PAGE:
I’m thankful in the quiet this morning for Elijah and the archetype of the lone stranger. It’s the archetype of Jesus, the stranger from heaven; The lone savior who single-handedly took on my sin, and the sin of the world. Jesus, who tells me, even when the bad guys are surrounding me and the odds are stacked against me, “I will never leave you nor forsake you.”

And some days, if my eyes, ears, heart, and spirit are open, I realize that I have the opportunity to be “the lone stranger” for someone else. As Jesus said, “As I have loved you, so you should love one another.”

If you know anyone who might be encouraged by today’s post, please share.

The Choice

The Choice (CaD Gen 50) Wayfarer

But Joseph said to [his brothers], “Don’t be afraid. Am I in the place of God? You intended to harm me, but God intended it for good to accomplish what is now being done, the saving of many lives. So then, don’t be afraid. I will provide for you and your children.” And he reassured them and spoke kindly to them.
Genesis 50:19-20 (NIV)

Over the years, Wendy and I have enjoyed hosting Godfather nights. We have a big Italian dinner with friends who have never seen the all-time classic movie, and we watch together over wine and cannoli. It’s so much fun.

[Spoiler Alert] In the final minutes of the film, the patriarch of the family dies, and his son, Michael, decides to make a move against all of the family’s enemies. This includes traitors within the family itself. As Michael stands in a Catholic church and becomes godfather to his sister’s baby at a baptism ceremony, the vengeance is mercilessly carried out. It all takes place as Michael is asked in the baptism ritual: “Do you renounce Satan?” and he responds, “I do renounce him.”

That scene came to mind this morning as I read the final chapter of Genesis. Jacob dies. He and his family are living in Egypt under Joseph’s protection. With the patriarch of the family dead, Joseph’s brothers realize that they are in a precarious position. Joseph has all the power of Pharaoh and Egypt at his beck and call. Should Joseph decide to “settle accounts” with his brothers for beating him with murderous intent and then selling him into slavery he could. All Joseph had to do was give the word and they would all be sleeping with the fishes.

The brothers send word to Joseph begging for his forgiveness. They bow down before him and offer to be his slaves.

Joseph’s response is classic:

“Am I in the place of God?” Joseph is foreshadowing the song of Moses after the defeat of the Egyptians at the Red Sea, along with the instruction in Paul’s letter to Jesus’ followers in Rome:

If it is possible, as far as it depends on you, live at peace with everyone. Do not take revenge, my dear friends, but leave room for God’s wrath, for it is written: “It is mine to avenge; I will repay,” says the Lord. On the contrary:

“If your enemy is hungry, feed him;
    if he is thirsty, give him something to drink.
In doing this, you will heap burning coals on his head.”

“You intended to harm me, but God intended it for good…” Joseph makes a willing decision to allow God’s intentions to overshadow the ill-intent of his brothers. Once again, his thoughts and actions mirror the behavioral instructions given to Jesus’ followers:

“You have heard that it was said, ‘Love your neighbor and hate your enemy.’ But I tell you, love your enemies and pray for those who persecute you.” Matthew 5:43-44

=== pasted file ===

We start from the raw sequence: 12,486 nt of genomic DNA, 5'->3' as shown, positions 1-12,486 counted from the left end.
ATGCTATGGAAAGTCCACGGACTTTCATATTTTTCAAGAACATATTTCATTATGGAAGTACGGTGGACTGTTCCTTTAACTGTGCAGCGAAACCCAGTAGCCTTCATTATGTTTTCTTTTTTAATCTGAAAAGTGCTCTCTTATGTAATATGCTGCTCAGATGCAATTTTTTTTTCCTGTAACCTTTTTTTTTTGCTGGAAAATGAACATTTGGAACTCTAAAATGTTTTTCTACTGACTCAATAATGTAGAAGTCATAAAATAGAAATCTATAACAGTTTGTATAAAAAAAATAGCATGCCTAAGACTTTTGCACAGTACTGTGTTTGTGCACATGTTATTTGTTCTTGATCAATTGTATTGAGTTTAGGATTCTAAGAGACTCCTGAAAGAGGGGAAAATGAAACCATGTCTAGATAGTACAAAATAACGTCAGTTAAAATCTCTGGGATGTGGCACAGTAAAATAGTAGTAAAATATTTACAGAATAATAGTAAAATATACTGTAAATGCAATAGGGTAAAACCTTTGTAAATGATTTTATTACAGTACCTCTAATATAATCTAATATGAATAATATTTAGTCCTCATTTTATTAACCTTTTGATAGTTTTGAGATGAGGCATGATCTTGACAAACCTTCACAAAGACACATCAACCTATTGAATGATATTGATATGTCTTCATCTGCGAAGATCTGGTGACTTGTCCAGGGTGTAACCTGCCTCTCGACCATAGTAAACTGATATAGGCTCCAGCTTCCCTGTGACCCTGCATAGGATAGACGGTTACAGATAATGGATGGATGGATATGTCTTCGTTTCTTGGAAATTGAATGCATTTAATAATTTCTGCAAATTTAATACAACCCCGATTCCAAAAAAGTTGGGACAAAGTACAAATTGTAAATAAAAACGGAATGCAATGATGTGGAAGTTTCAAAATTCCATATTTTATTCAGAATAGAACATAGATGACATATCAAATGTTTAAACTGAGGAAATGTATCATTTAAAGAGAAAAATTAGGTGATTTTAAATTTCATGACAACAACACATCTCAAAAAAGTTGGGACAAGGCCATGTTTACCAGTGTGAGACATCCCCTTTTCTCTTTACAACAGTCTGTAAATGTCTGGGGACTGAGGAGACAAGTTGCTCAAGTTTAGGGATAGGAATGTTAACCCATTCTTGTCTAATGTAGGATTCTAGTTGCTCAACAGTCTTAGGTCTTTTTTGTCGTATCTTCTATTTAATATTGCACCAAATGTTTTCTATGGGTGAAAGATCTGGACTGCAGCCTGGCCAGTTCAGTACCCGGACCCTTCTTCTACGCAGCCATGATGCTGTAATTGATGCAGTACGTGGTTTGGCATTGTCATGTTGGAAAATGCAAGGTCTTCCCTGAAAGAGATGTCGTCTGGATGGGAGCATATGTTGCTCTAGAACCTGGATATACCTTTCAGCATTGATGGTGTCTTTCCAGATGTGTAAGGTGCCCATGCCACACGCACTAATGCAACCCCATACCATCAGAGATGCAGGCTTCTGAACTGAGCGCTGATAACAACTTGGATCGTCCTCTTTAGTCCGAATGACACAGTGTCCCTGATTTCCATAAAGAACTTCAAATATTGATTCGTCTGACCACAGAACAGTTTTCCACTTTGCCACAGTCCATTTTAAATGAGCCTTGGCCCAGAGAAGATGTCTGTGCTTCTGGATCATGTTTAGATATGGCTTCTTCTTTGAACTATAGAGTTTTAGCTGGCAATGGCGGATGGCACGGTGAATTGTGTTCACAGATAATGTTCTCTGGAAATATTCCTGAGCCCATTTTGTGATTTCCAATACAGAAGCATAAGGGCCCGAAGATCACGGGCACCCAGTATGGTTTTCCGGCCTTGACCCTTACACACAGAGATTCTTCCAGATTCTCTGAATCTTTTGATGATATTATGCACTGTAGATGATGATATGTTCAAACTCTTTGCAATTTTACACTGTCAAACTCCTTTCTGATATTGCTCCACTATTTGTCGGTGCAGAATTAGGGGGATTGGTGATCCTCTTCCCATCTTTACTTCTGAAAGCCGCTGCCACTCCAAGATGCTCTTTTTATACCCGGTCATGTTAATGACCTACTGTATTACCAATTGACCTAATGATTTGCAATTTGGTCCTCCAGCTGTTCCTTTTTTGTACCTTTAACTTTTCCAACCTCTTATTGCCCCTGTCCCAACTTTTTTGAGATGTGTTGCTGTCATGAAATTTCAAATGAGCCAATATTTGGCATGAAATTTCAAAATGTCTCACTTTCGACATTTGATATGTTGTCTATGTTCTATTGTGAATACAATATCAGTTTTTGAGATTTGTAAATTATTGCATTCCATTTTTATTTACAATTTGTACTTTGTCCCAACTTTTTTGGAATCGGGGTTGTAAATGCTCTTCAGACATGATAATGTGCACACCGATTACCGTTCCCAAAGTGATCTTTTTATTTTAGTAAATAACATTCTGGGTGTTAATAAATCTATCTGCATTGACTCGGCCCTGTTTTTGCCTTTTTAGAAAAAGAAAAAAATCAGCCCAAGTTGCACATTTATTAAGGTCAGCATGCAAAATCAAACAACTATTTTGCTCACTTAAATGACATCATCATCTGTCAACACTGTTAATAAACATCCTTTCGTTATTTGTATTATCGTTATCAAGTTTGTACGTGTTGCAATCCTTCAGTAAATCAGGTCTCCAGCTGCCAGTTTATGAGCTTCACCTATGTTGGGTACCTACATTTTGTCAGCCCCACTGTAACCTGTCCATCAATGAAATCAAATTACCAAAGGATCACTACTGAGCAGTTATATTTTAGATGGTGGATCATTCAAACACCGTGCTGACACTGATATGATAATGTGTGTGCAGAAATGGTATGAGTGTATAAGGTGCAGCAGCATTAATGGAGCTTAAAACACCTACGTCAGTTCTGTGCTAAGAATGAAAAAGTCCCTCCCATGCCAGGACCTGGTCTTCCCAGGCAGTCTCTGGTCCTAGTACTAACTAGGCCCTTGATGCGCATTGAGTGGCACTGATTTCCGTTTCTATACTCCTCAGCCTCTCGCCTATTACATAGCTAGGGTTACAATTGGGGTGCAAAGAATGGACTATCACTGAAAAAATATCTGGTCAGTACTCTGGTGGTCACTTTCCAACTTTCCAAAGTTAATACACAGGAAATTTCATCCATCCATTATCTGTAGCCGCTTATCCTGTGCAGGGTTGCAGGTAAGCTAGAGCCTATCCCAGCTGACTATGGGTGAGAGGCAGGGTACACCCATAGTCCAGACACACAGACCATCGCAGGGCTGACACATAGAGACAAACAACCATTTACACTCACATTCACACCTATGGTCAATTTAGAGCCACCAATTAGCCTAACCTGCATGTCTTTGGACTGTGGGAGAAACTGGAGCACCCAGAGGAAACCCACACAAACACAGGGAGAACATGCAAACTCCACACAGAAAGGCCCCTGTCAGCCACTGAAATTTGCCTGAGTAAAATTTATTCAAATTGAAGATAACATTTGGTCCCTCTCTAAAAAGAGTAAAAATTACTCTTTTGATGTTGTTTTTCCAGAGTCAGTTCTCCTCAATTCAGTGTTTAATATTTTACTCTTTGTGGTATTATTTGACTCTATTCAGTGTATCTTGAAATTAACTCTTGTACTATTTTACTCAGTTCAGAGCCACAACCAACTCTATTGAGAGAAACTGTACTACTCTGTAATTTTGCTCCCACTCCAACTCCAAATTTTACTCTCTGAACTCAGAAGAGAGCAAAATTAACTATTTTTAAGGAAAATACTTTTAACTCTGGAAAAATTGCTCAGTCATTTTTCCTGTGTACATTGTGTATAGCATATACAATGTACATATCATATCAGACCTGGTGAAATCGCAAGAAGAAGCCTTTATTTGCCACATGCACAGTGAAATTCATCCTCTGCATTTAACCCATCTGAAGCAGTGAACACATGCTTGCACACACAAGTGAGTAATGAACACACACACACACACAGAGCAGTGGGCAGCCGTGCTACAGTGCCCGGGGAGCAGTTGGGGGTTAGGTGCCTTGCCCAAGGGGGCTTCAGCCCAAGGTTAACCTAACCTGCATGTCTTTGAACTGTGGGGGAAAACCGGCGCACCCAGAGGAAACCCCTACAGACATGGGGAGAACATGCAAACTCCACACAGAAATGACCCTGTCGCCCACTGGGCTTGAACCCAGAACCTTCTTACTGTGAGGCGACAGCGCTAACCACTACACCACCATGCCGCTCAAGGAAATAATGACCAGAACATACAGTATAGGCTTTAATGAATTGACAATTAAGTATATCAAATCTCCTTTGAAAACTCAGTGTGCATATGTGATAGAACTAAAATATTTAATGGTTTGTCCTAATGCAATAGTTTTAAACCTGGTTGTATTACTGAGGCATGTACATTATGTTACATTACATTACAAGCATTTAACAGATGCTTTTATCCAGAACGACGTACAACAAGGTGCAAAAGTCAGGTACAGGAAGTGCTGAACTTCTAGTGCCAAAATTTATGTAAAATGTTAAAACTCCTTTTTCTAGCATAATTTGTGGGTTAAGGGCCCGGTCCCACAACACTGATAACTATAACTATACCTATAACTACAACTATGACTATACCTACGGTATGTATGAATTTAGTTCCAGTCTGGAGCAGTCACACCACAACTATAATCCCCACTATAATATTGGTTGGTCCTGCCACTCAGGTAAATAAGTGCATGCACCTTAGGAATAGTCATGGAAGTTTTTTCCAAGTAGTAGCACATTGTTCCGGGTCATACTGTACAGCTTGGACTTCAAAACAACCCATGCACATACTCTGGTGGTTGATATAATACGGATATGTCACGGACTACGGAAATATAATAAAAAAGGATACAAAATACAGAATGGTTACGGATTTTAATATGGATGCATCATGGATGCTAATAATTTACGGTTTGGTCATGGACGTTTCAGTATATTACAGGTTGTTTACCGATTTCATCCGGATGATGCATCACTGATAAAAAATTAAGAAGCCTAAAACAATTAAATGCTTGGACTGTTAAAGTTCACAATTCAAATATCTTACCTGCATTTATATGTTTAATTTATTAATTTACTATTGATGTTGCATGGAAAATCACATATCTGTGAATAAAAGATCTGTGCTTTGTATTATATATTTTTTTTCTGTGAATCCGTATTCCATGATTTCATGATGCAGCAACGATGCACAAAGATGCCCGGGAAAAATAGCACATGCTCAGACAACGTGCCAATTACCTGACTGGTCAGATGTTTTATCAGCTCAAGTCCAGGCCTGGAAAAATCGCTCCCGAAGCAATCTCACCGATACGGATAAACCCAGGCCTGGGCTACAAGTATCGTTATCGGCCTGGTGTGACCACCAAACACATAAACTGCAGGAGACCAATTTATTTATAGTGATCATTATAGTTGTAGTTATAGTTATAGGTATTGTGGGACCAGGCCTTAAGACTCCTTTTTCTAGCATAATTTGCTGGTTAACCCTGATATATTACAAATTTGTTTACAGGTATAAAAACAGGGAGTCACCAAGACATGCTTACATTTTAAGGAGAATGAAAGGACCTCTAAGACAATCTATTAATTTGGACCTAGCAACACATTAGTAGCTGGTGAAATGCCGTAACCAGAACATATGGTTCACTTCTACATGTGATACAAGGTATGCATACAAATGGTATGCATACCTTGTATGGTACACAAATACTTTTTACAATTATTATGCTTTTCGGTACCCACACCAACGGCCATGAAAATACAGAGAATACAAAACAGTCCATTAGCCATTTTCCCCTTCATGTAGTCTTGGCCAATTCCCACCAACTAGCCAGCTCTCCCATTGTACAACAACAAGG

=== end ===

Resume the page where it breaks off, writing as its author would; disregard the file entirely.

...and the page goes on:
Not only so, but we also glory in our sufferings, because we know that suffering produces perseverance; perseverance, character; and character, hope. Romans 5:3-4

Consider it pure joy, my brothers and sisters, whenever you face trials of many kinds, because you know that the testing of your faith produces perseverance. James 1:2-3

In all this you greatly rejoice, though now for a little while you may have had to suffer grief in all kinds of trials. These have come so that the proven genuineness of your faith… 1 Peter 1:6-7

“…to accomplish what is now being done, the saving of many lives.” Joseph’s response foreshadows two important spiritual realities.

First, he understands that all that has happened to him has resulted in saving the lives of his family. When God leads the tribes out of slavery in Egypt, He will say to them: “This day I call the heavens and the earth as witnesses against you that I have set before you life and death, blessings and curses. Now choose life, so that you and your children may live” (Deut 30:19) God is the God of Life. Joseph chooses not to go the Michael Corleone route down the path of death and vengeance. Joseph chooses life for his brothers.

Second, the promise given to Abraham was that through his descendants “all nations of the earth will be blessed.” Through Joseph’s trials, he was placed in a position to give life, not only to the Egyptians and his family but also to the other nations who came to Egypt to buy food in the famine. Had it not been for Joseph’s many trials, so many people from so many nations and peoples would have perished. Instead, they lived and were blessed through Abraham’s descendant.

In the quiet this morning, I find myself searching my heart to see if the seeds of vengeance are present. Stories like Joseph and The Godfather are so epic, yet the principles involved are intensely personal. Who has caused me harm? Who has made my life miserable? Who has wronged me, slandered me, or thrown me under the bus?

What seeds are taking root in my heart?

The seeds of resentment, hatred, and vengeance?

The seeds of grace, mercy, and forgiveness?

I’m reminded that the fruit of the former leads to death, while the fruit of the latter leads to life.

Spare the gun. Share the cannoli.

If you know anyone who might be encouraged by today’s post, please share.